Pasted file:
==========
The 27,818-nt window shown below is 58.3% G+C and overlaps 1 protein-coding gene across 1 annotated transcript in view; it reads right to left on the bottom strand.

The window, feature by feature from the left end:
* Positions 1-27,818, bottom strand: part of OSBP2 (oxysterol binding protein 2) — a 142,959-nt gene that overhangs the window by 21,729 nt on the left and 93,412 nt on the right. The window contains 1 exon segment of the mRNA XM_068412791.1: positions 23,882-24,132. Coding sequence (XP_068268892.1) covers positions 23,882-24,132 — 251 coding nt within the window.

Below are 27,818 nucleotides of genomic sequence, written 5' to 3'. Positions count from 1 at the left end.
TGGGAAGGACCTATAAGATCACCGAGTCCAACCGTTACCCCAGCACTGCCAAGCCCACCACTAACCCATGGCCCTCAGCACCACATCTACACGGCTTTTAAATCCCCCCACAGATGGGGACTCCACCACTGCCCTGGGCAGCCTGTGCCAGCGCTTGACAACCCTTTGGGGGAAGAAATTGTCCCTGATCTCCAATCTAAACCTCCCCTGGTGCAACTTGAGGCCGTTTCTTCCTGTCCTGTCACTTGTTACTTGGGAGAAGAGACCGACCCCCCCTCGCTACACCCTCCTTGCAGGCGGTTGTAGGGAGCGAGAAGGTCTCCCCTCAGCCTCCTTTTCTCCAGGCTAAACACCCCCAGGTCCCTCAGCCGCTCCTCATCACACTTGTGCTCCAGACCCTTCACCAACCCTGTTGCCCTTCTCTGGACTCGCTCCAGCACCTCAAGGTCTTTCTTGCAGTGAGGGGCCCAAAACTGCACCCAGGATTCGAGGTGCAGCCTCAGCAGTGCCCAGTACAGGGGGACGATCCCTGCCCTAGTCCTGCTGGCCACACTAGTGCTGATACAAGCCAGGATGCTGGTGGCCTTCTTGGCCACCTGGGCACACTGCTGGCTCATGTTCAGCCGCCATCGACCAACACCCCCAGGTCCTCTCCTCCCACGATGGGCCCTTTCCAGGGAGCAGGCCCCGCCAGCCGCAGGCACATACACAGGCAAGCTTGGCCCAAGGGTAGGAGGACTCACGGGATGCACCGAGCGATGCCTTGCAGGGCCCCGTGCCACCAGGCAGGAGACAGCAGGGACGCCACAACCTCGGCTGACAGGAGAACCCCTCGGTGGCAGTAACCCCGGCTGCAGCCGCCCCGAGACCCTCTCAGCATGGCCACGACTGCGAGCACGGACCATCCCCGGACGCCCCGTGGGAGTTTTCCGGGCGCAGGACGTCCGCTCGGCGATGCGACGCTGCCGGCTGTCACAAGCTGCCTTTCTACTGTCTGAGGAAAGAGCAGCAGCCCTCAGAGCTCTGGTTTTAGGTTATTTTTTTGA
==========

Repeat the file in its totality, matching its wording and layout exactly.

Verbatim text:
The 27,818-nt window shown below is 58.3% G+C and overlaps 1 protein-coding gene across 1 annotated transcript in view; it reads right to left on the bottom strand.

The window, feature by feature from the left end:
* Positions 1-27,818, bottom strand: part of OSBP2 (oxysterol binding protein 2) — a 142,959-nt gene that overhangs the window by 21,729 nt on the left and 93,412 nt on the right. The window contains 1 exon segment of the mRNA XM_068412791.1: positions 23,882-24,132. Coding sequence (XP_068268892.1) covers positions 23,882-24,132 — 251 coding nt within the window.

Below are 27,818 nucleotides of genomic sequence, written 5' to 3'. Positions count from 1 at the left end.
TGGGAAGGACCTATAAGATCACCGAGTCCAACCGTTACCCCAGCACTGCCAAGCCCACCACTAACCCATGGCCCTCAGCACCACATCTACACGGCTTTTAAATCCCCCCACAGATGGGGACTCCACCACTGCCCTGGGCAGCCTGTGCCAGCGCTTGACAACCCTTTGGGGGAAGAAATTGTCCCTGATCTCCAATCTAAACCTCCCCTGGTGCAACTTGAGGCCGTTTCTTCCTGTCCTGTCACTTGTTACTTGGGAGAAGAGACCGACCCCCCCTCGCTACACCCTCCTTGCAGGCGGTTGTAGGGAGCGAGAAGGTCTCCCCTCAGCCTCCTTTTCTCCAGGCTAAACACCCCCAGGTCCCTCAGCCGCTCCTCATCACACTTGTGCTCCAGACCCTTCACCAACCCTGTTGCCCTTCTCTGGACTCGCTCCAGCACCTCAAGGTCTTTCTTGCAGTGAGGGGCCCAAAACTGCACCCAGGATTCGAGGTGCAGCCTCAGCAGTGCCCAGTACAGGGGGACGATCCCTGCCCTAGTCCTGCTGGCCACACTAGTGCTGATACAAGCCAGGATGCTGGTGGCCTTCTTGGCCACCTGGGCACACTGCTGGCTCATGTTCAGCCGCCATCGACCAACACCCCCAGGTCCTCTCCTCCCACGATGGGCCCTTTCCAGGGAGCAGGCCCCGCCAGCCGCAGGCACATACACAGGCAAGCTTGGCCCAAGGGTAGGAGGACTCACGGGATGCACCGAGCGATGCCTTGCAGGGCCCCGTGCCACCAGGCAGGAGACAGCAGGGACGCCACAACCTCGGCTGACAGGAGAACCCCTCGGTGGCAGTAACCCCGGCTGCAGCCGCCCCGAGACCCTCTCAGCATGGCCACGACTGCGAGCACGGACCATCCCCGGACGCCCCGTGGGAGTTTTCCGGGCGCAGGACGTCCGCTCGGCGATGCGACGCTGCCGGCTGTCACAAGCTGCCTTTCTACTGTCTGAGGAAAGAGCAGCAGCCCTCAGAGCTCTGGTTTTAGGTTATTTTTTTGA